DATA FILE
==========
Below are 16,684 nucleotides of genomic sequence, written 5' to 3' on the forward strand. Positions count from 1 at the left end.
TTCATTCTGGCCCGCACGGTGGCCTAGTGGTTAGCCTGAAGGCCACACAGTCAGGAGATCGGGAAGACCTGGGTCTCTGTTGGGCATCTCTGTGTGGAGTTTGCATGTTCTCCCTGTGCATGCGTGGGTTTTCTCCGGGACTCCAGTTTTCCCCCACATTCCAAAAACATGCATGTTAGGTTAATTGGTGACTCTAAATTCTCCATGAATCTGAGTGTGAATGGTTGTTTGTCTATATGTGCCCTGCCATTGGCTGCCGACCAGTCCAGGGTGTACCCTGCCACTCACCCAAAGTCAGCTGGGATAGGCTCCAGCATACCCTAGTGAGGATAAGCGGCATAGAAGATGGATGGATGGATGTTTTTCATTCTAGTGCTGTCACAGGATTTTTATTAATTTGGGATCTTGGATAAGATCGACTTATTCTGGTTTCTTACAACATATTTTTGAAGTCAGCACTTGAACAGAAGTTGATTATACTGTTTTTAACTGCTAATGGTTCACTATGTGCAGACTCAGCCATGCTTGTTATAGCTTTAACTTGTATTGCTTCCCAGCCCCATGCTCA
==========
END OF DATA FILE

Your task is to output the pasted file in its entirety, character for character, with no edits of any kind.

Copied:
Below are 16,684 nucleotides of genomic sequence, written 5' to 3' on the forward strand. Positions count from 1 at the left end.
TTCATTCTGGCCCGCACGGTGGCCTAGTGGTTAGCCTGAAGGCCACACAGTCAGGAGATCGGGAAGACCTGGGTCTCTGTTGGGCATCTCTGTGTGGAGTTTGCATGTTCTCCCTGTGCATGCGTGGGTTTTCTCCGGGACTCCAGTTTTCCCCCACATTCCAAAAACATGCATGTTAGGTTAATTGGTGACTCTAAATTCTCCATGAATCTGAGTGTGAATGGTTGTTTGTCTATATGTGCCCTGCCATTGGCTGCCGACCAGTCCAGGGTGTACCCTGCCACTCACCCAAAGTCAGCTGGGATAGGCTCCAGCATACCCTAGTGAGGATAAGCGGCATAGAAGATGGATGGATGGATGTTTTTCATTCTAGTGCTGTCACAGGATTTTTATTAATTTGGGATCTTGGATAAGATCGACTTATTCTGGTTTCTTACAACATATTTTTGAAGTCAGCACTTGAACAGAAGTTGATTATACTGTTTTTAACTGCTAATGGTTCACTATGTGCAGACTCAGCCATGCTTGTTATAGCTTTAACTTGTATTGCTTCCCAGCCCCATGCTCA